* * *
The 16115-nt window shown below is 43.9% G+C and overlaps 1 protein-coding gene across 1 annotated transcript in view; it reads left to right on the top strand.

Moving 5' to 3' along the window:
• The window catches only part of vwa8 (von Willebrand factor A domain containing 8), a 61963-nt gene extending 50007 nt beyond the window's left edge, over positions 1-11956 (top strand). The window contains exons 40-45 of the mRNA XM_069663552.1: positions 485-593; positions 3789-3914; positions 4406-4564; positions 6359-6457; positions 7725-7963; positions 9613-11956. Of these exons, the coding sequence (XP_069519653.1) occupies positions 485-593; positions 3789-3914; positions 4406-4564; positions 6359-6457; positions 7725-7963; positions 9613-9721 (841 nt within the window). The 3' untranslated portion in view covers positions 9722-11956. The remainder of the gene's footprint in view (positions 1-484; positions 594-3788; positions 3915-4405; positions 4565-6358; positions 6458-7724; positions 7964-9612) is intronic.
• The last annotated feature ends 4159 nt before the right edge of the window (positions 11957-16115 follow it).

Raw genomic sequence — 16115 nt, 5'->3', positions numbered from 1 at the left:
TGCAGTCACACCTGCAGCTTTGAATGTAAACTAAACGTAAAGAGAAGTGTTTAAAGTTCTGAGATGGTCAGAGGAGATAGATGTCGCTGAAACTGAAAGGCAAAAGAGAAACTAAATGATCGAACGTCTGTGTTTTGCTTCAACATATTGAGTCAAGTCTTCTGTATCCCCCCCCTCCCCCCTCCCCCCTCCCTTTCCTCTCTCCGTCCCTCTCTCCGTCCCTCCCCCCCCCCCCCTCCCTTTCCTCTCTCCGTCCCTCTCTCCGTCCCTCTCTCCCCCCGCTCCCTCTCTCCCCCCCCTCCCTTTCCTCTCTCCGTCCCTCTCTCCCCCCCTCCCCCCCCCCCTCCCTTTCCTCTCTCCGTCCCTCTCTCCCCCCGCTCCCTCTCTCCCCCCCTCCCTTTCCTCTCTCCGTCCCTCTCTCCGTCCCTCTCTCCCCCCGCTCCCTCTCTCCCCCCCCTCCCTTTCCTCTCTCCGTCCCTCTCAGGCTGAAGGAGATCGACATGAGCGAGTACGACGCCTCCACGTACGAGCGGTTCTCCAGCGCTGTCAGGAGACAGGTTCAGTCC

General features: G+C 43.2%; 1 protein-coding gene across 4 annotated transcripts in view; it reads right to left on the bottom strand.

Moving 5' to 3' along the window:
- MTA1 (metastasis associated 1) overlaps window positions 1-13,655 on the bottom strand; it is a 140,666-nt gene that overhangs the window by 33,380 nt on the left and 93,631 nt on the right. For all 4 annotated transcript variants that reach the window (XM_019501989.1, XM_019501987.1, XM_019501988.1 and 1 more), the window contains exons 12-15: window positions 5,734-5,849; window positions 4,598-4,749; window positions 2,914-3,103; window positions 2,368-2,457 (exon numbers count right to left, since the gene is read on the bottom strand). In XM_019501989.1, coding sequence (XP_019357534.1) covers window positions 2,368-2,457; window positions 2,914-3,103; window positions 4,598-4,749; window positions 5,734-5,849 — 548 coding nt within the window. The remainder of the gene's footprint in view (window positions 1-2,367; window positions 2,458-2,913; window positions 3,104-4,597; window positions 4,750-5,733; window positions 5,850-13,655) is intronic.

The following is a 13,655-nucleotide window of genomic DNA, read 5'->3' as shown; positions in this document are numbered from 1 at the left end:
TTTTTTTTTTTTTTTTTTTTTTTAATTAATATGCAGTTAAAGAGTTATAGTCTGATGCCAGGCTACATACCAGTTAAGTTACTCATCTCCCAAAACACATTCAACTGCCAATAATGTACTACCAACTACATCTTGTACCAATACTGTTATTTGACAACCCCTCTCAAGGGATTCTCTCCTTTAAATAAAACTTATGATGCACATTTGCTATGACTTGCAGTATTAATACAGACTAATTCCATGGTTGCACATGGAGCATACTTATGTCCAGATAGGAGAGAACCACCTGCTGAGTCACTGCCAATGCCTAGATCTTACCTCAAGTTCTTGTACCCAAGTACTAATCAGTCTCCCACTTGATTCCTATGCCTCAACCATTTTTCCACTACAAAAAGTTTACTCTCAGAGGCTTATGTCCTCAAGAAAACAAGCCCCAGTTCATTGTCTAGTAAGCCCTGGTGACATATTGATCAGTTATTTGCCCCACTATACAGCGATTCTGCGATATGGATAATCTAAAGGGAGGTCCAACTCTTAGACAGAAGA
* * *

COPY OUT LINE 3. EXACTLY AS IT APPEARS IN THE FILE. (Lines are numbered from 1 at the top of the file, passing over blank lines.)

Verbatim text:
• The window catches only part of vwa8 (von Willebrand factor A domain containing 8), a 61963-nt gene extending 50007 nt beyond the window's left edge, over positions 1-11956 (top strand). The window contains exons 40-45 of the mRNA XM_069663552.1: positions 485-593; positions 3789-3914; positions 4406-4564; positions 6359-6457; positions 7725-7963; positions 9613-11956. Of these exons, the coding sequence (XP_069519653.1) occupies positions 485-593; positions 3789-3914; positions 4406-4564; positions 6359-6457; positions 7725-7963; positions 9613-9721 (841 nt within the window). The 3' untranslated portion in view covers positions 9722-11956. The remainder of the gene's footprint in view (positions 1-484; positions 594-3788; positions 3915-4405; positions 4565-6358; positions 6458-7724; positions 7964-9612) is intronic.